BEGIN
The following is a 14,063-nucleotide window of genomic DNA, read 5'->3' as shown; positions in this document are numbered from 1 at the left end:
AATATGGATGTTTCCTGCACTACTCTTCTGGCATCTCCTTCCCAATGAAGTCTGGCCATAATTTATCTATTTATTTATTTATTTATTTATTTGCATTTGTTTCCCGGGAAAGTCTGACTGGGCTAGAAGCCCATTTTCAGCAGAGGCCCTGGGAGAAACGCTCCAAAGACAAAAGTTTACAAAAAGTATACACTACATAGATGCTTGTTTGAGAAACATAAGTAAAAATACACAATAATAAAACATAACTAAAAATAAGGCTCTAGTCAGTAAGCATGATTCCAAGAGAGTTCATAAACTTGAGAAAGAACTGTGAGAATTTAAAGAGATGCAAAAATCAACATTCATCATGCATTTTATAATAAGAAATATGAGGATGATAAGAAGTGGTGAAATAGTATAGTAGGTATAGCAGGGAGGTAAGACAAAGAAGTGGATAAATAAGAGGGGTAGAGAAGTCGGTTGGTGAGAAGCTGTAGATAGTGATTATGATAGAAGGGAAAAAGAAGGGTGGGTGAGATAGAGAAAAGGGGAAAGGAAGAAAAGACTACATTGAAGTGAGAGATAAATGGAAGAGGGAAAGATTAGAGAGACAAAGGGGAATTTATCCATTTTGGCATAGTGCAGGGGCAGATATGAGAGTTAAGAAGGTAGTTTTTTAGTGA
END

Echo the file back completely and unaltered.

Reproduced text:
The following is a 14,063-nucleotide window of genomic DNA, read 5'->3' as shown; positions in this document are numbered from 1 at the left end:
AATATGGATGTTTCCTGCACTACTCTTCTGGCATCTCCTTCCCAATGAAGTCTGGCCATAATTTATCTATTTATTTATTTATTTATTTATTTGCATTTGTTTCCCGGGAAAGTCTGACTGGGCTAGAAGCCCATTTTCAGCAGAGGCCCTGGGAGAAACGCTCCAAAGACAAAAGTTTACAAAAAGTATACACTACATAGATGCTTGTTTGAGAAACATAAGTAAAAATACACAATAATAAAACATAACTAAAAATAAGGCTCTAGTCAGTAAGCATGATTCCAAGAGAGTTCATAAACTTGAGAAAGAACTGTGAGAATTTAAAGAGATGCAAAAATCAACATTCATCATGCATTTTATAATAAGAAATATGAGGATGATAAGAAGTGGTGAAATAGTATAGTAGGTATAGCAGGGAGGTAAGACAAAGAAGTGGATAAATAAGAGGGGTAGAGAAGTCGGTTGGTGAGAAGCTGTAGATAGTGATTATGATAGAAGGGAAAAAGAAGGGTGGGTGAGATAGAGAAAAGGGGAAAGGAAGAAAAGACTACATTGAAGTGAGAGATAAATGGAAGAGGGAAAGATTAGAGAGACAAAGGGGAATTTATCCATTTTGGCATAGTGCAGGGGCAGATATGAGAGTTAAGAAGGTAGTTTTTTAGTGA